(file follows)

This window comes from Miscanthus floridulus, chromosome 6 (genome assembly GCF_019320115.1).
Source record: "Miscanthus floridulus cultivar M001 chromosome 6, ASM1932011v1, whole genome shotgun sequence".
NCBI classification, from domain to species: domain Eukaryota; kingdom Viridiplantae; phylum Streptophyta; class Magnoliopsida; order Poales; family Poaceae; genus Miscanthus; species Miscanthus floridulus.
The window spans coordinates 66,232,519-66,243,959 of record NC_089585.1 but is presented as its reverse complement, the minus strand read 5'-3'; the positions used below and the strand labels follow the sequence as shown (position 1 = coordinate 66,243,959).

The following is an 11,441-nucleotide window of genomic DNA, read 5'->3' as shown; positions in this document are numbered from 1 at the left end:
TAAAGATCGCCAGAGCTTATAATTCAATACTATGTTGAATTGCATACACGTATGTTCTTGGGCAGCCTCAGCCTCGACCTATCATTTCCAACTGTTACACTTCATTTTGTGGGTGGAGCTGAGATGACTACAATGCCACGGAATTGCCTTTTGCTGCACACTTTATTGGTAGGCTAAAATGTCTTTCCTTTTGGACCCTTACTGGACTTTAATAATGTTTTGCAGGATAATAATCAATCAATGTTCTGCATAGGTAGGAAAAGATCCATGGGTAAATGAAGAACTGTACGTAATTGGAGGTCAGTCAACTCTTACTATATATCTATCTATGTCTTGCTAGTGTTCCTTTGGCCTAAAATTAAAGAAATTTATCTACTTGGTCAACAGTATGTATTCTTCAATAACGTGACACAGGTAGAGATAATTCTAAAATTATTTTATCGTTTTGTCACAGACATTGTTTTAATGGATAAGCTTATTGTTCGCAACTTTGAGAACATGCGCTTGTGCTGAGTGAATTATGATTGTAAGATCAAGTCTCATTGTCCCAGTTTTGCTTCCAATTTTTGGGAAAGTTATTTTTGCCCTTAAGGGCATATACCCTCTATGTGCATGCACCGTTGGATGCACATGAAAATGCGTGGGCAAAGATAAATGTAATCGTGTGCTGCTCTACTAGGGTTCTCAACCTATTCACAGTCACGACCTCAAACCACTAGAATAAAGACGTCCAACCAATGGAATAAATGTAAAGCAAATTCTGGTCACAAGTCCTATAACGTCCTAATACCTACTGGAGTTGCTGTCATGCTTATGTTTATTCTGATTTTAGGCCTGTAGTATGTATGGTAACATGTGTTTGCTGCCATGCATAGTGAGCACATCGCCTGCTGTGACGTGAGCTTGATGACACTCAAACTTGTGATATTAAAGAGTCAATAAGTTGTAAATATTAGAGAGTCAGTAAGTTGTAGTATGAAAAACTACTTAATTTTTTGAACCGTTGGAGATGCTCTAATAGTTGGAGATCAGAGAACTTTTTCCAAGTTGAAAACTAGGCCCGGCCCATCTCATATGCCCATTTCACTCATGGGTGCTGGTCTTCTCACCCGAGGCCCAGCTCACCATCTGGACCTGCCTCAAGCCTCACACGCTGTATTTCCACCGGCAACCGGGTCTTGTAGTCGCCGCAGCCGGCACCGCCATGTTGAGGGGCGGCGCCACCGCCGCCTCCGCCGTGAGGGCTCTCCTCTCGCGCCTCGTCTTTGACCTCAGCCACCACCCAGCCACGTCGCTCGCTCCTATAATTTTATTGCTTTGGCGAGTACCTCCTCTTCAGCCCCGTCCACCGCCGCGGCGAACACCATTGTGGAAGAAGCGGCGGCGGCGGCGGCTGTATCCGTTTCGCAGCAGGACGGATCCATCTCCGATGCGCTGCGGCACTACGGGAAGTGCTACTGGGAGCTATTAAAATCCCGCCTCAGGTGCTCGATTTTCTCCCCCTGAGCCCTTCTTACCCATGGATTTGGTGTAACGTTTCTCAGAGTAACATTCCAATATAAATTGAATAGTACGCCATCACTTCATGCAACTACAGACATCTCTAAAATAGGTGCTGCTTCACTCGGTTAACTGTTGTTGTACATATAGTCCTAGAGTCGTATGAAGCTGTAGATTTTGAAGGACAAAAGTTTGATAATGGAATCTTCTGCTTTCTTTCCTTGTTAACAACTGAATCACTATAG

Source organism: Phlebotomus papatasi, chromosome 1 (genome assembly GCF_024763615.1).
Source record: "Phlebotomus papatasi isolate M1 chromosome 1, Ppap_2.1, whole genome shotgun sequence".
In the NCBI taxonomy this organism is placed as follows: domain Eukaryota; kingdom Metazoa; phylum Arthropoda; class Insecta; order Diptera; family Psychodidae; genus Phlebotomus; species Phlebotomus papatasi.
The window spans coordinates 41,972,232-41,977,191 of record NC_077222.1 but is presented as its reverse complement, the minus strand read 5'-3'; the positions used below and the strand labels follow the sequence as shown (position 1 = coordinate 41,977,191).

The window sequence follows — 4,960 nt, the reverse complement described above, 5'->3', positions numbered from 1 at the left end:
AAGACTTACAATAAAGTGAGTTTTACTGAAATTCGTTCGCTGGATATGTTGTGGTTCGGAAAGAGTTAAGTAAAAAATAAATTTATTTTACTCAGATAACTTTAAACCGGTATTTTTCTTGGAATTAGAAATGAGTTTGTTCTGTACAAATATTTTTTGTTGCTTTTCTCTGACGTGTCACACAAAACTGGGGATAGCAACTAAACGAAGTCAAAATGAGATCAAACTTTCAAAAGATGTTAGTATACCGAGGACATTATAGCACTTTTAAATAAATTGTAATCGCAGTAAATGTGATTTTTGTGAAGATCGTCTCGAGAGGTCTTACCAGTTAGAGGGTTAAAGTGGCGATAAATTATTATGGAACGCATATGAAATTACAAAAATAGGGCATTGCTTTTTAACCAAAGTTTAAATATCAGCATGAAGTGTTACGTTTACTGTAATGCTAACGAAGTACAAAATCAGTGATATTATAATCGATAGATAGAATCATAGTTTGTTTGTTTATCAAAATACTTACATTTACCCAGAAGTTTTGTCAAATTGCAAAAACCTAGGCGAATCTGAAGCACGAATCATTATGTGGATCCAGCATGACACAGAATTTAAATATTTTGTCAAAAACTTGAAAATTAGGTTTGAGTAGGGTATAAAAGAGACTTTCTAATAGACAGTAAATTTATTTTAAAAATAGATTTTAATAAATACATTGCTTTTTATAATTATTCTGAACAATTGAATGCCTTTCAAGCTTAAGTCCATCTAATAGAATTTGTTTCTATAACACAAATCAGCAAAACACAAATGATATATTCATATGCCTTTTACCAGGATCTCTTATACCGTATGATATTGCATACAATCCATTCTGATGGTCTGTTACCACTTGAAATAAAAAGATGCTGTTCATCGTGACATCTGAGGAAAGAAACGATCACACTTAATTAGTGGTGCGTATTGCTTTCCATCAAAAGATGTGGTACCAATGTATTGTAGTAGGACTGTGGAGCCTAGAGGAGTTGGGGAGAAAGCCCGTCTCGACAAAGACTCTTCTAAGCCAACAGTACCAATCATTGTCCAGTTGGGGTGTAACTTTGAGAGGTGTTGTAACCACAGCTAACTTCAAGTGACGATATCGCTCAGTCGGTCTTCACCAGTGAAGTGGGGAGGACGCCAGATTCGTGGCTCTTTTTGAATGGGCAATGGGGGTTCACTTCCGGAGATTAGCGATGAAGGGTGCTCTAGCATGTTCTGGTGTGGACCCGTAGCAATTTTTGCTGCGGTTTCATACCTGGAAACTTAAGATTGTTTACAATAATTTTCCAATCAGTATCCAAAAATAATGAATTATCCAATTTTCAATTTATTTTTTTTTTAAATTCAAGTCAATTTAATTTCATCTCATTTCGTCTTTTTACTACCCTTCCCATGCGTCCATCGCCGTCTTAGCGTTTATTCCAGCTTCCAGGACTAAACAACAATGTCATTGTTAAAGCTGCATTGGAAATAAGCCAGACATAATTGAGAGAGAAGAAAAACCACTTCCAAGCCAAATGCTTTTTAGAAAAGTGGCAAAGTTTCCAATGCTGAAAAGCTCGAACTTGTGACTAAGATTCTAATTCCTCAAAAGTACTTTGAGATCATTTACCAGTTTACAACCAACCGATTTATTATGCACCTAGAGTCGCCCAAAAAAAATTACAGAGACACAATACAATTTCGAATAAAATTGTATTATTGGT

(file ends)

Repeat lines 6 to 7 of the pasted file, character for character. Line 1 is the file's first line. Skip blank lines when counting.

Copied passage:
TAAAGATCGCCAGAGCTTATAATTCAATACTATGTTGAATTGCATACACGTATGTTCTTGGGCAGCCTCAGCCTCGACCTATCATTTCCAACTGTTACACTTCATTTTGTGGGTGGAGCTGAGATGACTACAATGCCACGGAATTGCCTTTTGCTGCACACTTTATTGGTAGGCTAAAATGTCTTTCCTTTTGGACCCTTACTGGACTTTAATAATGTTTTGCAGGATAATAATCAATCAATGTTCTGCATAGGTAGGAAAAGATCCATGGGTAAATGAAGAACTGTACGTAATTGGAGGTCAGTCAACTCTTACTATATATCTATCTATGTCTTGCTAGTGTTCCTTTGGCCTAAAATTAAAGAAATTTATCTACTTGGTCAACAGTATGTATTCTTCAATAACGTGACACAGGTAGAGATAATTCTAAAATTATTTTATCGTTTTGTCACAGACATTGTTTTAATGGATAAGCTTATTGTTCGCAACTTTGAGAACATGCGCTTGTGCTGAGTGAATTATGATTGTAAGATCAAGTCTCATTGTCCCAGTTTTGCTTCCAATTTTTGGGAAAGTTATTTTTGCCCTTAAGGGCATATACCCTCTATGTGCATGCACCGTTGGATGCACATGAAAATGCGTGGGCAAAGATAAATGTAATCGTGTGCTGCTCTACTAGGGTTCTCAACCTATTCACAGTCACGACCTCAAACCACTAGAATAAAGACGTCCAACCAATGGAATAAATGTAAAGCAAATTCTGGTCACAAGTCCTATAACGTCCTAATACCTACTGGAGTTGCTGTCATGCTTATGTTTATTCTGATTTTAGGCCTGTAGTATGTATGGTAACATGTGTTTGCTGCCATGCATAGTGAGCACATCGCCTGCTGTGACGTGAGCTTGATGACACTCAAACTTGTGATATTAAAGAGTCAATAAGTTGTAAATATTAGAGAGTCAGTAAGTTGTAGTATGAAAAACTACTTAATTTTTTGAACCGTTGGAGATGCTCTAATAGTTGGAGATCAGAGAACTTTTTCCAAGTTGAAAACTAGGCCCGGCCCATCTCATATGCCCATTTCACTCATGGGTGCTGGTCTTCTCACCCGAGGCCCAGCTCACCATCTGGACCTGCCTCAAGCCTCACACGCTGTATTTCCACCGGCAACCGGGTCTTGTAGTCGCCGCAGCCGGCACCGCCATGTTGAGGGGCGGCGCCACCGCCGCCTCCGCCGTGAGGGCTCTCCTCTCGCGCCTCGTCTTTGACCTCAGCCACCACCCAGCCACGTCGCTCGCTCCTATAATTTTATTGCTTTGGCGAGTACCTCCTCTTCAGCCCCGTCCACCGCCGCGGCGAACACCATTGTGGAAGAAGCGGCGGCGGCGGCGGCTGTATCCGTTTCGCAGCAGGACGGATCCATCTCCGATGCGCTGCGGCACTACGGGAAGTGCTACTGGGAGCTATTAAAATCCCGCCTCAGGTGCTCGATTTTCTCCCCCTGAGCCCTTCTTACCCATGGATTTGGTGTAACGTTTCTCAGAGTAACATTCCAATATAAATTGAATAGTACGCCATCACTTCATGCAACTACAGACATCTCTAAAATAGGTGCTGCTTCACTCGGTTAACTGTTGTTGTACATATAGTCCTAGAGTCGTATGAAGCTGTAGATTTTGAAGGACAAAAGTTTGATAATGGAATCTTCTGCTTTCTTTCCTTGTTAACAACTGAATCACTATAG

Source organism: Phlebotomus papatasi, chromosome 1 (genome assembly GCF_024763615.1).